Overall, 29% of all Australian MPs are women. Of the minor parties, the Greens are a beacon of equality, with 13 of their 29 state and federal MPs (45%) boasting two X chromosomes.

An addendum to the Parliamentary Library’s report shows that the number of federal women across all 150 House of Representatives seats increased by two at the election, from 37 to 39.

EMILY’s List co-convener Tanja Kovac told Crikey there was “significant room for improvement at the federal  level … but at the state level we’re pretty happy with what’s going on in the lower house. And importantly, three-quarters of women are Emily’s List members.

“But this doesn’t change the fact that this is an after-the-fact report that is required to be delivered to the national executive to track the preselected AA target, not the achievement of the target to which it relates. In order to change results like the state upper house outcome of about four to one, you have to make sure the target is actually being achieved prior to the election.”

Kovac said EMILY’s List calculated that for Labor to win government, it would need 20 Victorian seats to go the party’s way: “we applied our definition of what we considered was winnable, and in those seats, women held eight of them. The AA stats for Vic were between 40%, right on target.”

“The data varies, of course, depending on what is considered winnable. There is no standard definition of what is considered ‘winnable’ at any one election, nor which seats to take into account. If, for example, we included Melbourne in what was winnable, our stats changed if we didn’t include it.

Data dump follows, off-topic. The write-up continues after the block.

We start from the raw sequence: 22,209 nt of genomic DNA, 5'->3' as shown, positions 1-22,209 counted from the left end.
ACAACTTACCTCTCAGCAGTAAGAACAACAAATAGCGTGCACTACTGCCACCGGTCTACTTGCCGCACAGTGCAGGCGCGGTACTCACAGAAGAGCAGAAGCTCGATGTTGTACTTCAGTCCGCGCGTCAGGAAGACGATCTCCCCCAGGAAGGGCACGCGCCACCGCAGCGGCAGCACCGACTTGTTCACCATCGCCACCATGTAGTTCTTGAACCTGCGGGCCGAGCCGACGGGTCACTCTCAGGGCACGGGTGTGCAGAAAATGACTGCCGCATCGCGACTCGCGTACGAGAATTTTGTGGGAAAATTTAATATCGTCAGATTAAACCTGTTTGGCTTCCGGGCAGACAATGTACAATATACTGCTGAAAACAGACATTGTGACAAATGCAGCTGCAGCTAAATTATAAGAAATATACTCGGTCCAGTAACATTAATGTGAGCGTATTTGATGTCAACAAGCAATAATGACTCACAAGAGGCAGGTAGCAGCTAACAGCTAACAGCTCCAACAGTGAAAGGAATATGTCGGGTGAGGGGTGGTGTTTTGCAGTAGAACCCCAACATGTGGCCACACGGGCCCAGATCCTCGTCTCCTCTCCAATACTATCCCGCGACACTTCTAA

“We were very concerned, following a number of resignations, that unequivocally winnable, safe Labor seats such as Scullin, Gellibrand, Lalor, Hotham and Batman would all go to men. Gellibrand going to Tim Watts caused AA to slide. Had Geoff Lake not been replaced with Clare O’Neil, we would have fallen below the AA target — 35%. That’s how tight things are for women’s representation — every seat counts!”

A sub-committee of state admin is currently mulling the topic of upper house preselections for the Victorian state election in November 2014 and will decide whether the national executive will again intervene to pick candidates, presenting a potential opening for progressive women.

A senior Victorian ALP source told Crikey it was while it was encouraging that the number of women in the House of Representatives had increased, it was now time for the party to consider the tension between rank-and-file ballots and quotas. During preselections for the 2013 federal poll, there was vigorous debate over Batman, where ex-senator David Feeney won out over Left-backed candidate Mary-Anne Thomas. Thomas’ high-profile federal supporters, including Jenny Macklin and Penny Wong, both cited the affirmative action policy in their endorsements. But Feeney won preselection with significant grassroots support.

“You can’t have local branches having a say and in the same breath say you’re going to shoot or execute sitting members … so there’s this in-built tension and it’s going to take some time to get there,” the source said.

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Peter Fray
Peter Fray
Editor-in-chief of Crikey